Africa’s abundant agricultural, mineral, and energy resources have certainly helped drive the continent’s economic growth. But a new wave of infrastructure development is changing the way people think about the continent. The current model of African trade ‐raw materials in return for manufactured commodities ‐is shifting. As rapid industrialisation increases the prosperity of its youthful population, domestic consumption looks set to play a much bigger part in growth. One of the best performing regions in emerging markets in recent years, the continent is becoming an increasingly credible destination for foreign investment capital, and could massively exceed investors' expectations in the next decade.
Make no mistake, Africa is still a tough place to do business. Corruption, bureaucracy, and unreliable electricity remain obstacles. But investments in projects like oil refineries demonstrate that investors are there for the long haul. Foreign direct investment in the continent has tripled in the last ten years, and as a group‐Brazil, Russia, India, China and South Africa ‐are expected to invest a staggering $530 billion in Africa’s industrial sector in 2015, up from $150 billion in 2010. Manufacturing's share of total Chinese investment in Africa (22%) is fast gaining on the mining sector’s (29%). And the logistics companies that are now expanding in the region could have a huge snowball effect on economic activity, if they can bring down delivery times.
We think consumer staples have the greatest potential return on investment. Countries are starting from such a low base, and with incomes and population rising together, the sales of daily necessities like food and beverages are going to skyrocket. Consumer spending is forecast to double in the next ten years, as Africans become wealthier and increasingly urbanised – which should benefit companies like the brewers such as SABMiller, Heineken, and Diageo given how far below world average beer consumption is in Africa. The number of countries with average incomes above $1,000 per person a year is expected to grow from less than half of Africa’s 54 states to three‐quarters. As a case in point ‐Nigeria, whose per capita GDP quadrupled to $1600 in 2012 from $400 in 2000, looks like it is going to grow pretty strongly over the next few years as investment into the non‐oil economy picks up. An emerging middle class is providing momentum to private consumption, and boosting the share prices of companies like Nestlé, as Nigerians fill up their shopping baskets with more expensive goods.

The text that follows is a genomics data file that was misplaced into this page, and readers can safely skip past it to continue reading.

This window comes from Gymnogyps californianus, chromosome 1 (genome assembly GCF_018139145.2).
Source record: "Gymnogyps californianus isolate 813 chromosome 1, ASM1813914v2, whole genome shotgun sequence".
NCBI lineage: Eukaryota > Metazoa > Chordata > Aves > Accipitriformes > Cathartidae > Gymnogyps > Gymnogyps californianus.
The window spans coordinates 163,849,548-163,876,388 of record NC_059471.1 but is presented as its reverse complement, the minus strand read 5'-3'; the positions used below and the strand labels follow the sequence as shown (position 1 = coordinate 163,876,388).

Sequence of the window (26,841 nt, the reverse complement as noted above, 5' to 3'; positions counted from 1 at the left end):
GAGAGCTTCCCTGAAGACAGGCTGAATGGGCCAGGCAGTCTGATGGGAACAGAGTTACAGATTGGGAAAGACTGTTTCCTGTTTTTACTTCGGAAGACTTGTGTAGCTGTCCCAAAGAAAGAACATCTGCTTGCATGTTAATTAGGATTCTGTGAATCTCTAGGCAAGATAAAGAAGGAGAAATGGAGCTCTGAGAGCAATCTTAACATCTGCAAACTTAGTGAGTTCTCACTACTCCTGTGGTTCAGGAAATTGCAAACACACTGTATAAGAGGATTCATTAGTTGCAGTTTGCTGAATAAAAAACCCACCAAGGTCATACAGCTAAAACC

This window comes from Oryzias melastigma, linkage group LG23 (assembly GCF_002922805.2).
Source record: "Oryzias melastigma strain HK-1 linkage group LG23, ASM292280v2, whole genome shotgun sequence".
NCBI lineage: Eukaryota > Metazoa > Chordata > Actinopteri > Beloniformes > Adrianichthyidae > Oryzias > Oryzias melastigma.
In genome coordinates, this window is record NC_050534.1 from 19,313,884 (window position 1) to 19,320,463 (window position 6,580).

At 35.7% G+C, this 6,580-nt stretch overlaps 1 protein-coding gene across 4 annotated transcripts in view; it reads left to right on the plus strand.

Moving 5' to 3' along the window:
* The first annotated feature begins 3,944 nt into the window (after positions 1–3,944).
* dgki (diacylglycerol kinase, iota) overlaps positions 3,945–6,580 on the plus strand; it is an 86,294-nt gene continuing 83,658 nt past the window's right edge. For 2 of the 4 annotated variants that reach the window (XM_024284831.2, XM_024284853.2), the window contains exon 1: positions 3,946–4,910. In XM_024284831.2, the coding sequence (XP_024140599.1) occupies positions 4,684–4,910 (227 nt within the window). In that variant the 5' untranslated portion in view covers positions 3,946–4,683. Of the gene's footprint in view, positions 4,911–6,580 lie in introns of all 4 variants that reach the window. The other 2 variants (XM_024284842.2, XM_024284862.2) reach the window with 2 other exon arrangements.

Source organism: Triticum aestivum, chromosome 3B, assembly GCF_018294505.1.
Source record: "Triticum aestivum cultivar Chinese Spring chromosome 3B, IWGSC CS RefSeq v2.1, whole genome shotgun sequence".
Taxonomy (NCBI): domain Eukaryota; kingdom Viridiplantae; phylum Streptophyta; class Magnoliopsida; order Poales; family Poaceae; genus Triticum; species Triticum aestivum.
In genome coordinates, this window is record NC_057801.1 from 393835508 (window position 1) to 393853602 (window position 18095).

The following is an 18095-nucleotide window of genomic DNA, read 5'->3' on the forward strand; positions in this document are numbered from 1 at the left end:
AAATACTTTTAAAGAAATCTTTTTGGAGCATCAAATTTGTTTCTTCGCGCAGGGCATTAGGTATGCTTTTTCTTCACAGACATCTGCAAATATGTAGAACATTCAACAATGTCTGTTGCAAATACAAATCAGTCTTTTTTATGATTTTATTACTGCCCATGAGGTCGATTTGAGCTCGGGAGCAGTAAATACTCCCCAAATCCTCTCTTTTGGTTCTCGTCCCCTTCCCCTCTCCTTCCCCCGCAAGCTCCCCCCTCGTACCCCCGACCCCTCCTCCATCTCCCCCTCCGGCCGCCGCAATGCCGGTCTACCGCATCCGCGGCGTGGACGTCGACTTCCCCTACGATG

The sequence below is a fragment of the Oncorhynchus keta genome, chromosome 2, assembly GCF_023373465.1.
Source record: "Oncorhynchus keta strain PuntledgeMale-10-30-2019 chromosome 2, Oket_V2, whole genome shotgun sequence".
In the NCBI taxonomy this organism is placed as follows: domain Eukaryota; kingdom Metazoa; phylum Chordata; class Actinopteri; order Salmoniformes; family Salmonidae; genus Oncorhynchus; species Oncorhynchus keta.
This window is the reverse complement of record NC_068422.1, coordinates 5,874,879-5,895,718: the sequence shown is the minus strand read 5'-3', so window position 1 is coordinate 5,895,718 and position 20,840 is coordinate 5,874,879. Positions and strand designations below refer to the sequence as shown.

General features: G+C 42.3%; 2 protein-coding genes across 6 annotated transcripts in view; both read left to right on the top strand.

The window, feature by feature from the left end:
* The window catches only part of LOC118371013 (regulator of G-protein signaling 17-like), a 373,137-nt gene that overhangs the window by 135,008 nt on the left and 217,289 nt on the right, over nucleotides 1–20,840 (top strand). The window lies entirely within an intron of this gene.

Shoprite, a South African based supermarket group which is Africa's largest retailer by market capitalisation has done fantastically well across the continent, where there was previously little access to large scale food shopping, and has delivered a return on equity of about 40% per annum in recent years. Another big change is the heavy investment in West Africa’s food and drink processing industry. Depending on how it develops over the next few years, a much greater proportion of retail shelf space may be devoted to lower‐cost locally produced products rather than South African imports. Interestingly, Shoprite has recently raised additional capital to spur property development in the region because the current establishments are moving too slowly to build shopping centres into which they can put their stores. The winners in this story are not just the food retailers, but also the suppliers such as snack manufacturer AVI and Nestle Nigeria, which sell Maggi’s chicken and beef stock, that are able to piggyback off the wider distribution network of companies like Shoprite.
Telecommunications is another interesting area. Africans have embraced modern technology as soon as they could afford to, and mobile phones are becoming as ubiquitous in Africa as they are in India; with the two dominant South African based mobile operators MTN and Vodacom amongst the leader operators. To illustrate the speed of this growth, we can have a look at Nigeria, where in 2000 there were only 500,000 fixed lines and hardly any wireless handsets in the whole of Nigeria. Today, there are 90 million mobile phones. This high usage is creating a significant opportunity for financial services and in many cases bypassing the need for physical banking infrastructure. Vodafone, which pioneered mobile phone banking in Kenya through its subsidiary Safaricom, now sees a third of Kenyan GDP flowing through its mobile money‐transfer system, M‐Pesa. It is now attempting to replicate the same model across the continent.
Agriculture is bound to see massive growth too. Africa’s population is expected to double to 2 billion people by 2050, so there is an urgent need to improve agricultural productivity and increase cultivation. Africa accounts for 60% of the world’s arable land that is not in cultivation. Only 10% of the 400 million hectares of land between Senegal and South Africa suitable for farming is actually exploited.
While we are strong advocates for investing in both South Africa and Nigeria, the whole of Sub‐Saharan Africa offers a wide variety of opportunities. However, not all of these ideas are scalable into a liquid vehicle for international fund investors. Sometimes though, we have to go via the back‐door to access the ground floor opportunity. Corporate governance and market liquidity remain issues in ‘frontier markets’. This is why we often access these stories by investing in South African and UK companies. Within our EMEA strategy (which currently has around 60% exposure to Africa), we believe we have the ability to cherry pick some of the very best ideas in a wide range of countries.